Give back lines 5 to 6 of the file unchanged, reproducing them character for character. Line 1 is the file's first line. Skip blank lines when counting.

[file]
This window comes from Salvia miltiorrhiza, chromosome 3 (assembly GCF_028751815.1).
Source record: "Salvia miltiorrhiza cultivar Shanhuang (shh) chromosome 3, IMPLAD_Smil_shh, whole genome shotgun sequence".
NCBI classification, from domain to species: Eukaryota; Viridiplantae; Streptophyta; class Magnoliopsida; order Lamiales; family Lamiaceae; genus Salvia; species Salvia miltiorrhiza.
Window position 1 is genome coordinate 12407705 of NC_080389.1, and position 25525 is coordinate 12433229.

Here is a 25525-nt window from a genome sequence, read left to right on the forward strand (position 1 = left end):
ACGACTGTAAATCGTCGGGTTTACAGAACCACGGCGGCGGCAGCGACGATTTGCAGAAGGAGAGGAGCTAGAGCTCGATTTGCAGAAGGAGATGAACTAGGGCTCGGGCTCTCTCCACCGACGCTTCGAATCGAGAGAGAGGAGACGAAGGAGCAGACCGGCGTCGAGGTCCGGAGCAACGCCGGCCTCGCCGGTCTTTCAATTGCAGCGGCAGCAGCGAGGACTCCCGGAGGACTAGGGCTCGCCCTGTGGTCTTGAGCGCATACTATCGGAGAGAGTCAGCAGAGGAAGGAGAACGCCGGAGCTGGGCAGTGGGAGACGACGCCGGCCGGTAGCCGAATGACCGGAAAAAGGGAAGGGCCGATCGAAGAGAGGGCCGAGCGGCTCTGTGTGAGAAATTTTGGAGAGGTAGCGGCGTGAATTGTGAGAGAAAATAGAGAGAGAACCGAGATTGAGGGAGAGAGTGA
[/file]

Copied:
Here is a 25525-nt window from a genome sequence, read left to right on the forward strand (position 1 = left end):
ACGACTGTAAATCGTCGGGTTTACAGAACCACGGCGGCGGCAGCGACGATTTGCAGAAGGAGAGGAGCTAGAGCTCGATTTGCAGAAGGAGATGAACTAGGGCTCGGGCTCTCTCCACCGACGCTTCGAATCGAGAGAGAGGAGACGAAGGAGCAGACCGGCGTCGAGGTCCGGAGCAACGCCGGCCTCGCCGGTCTTTCAATTGCAGCGGCAGCAGCGAGGACTCCCGGAGGACTAGGGCTCGCCCTGTGGTCTTGAGCGCATACTATCGGAGAGAGTCAGCAGAGGAAGGAGAACGCCGGAGCTGGGCAGTGGGAGACGACGCCGGCCGGTAGCCGAATGACCGGAAAAAGGGAAGGGCCGATCGAAGAGAGGGCCGAGCGGCTCTGTGTGAGAAATTTTGGAGAGGTAGCGGCGTGAATTGTGAGAGAAAATAGAGAGAGAACCGAGATTGAGGGAGAGAGTGA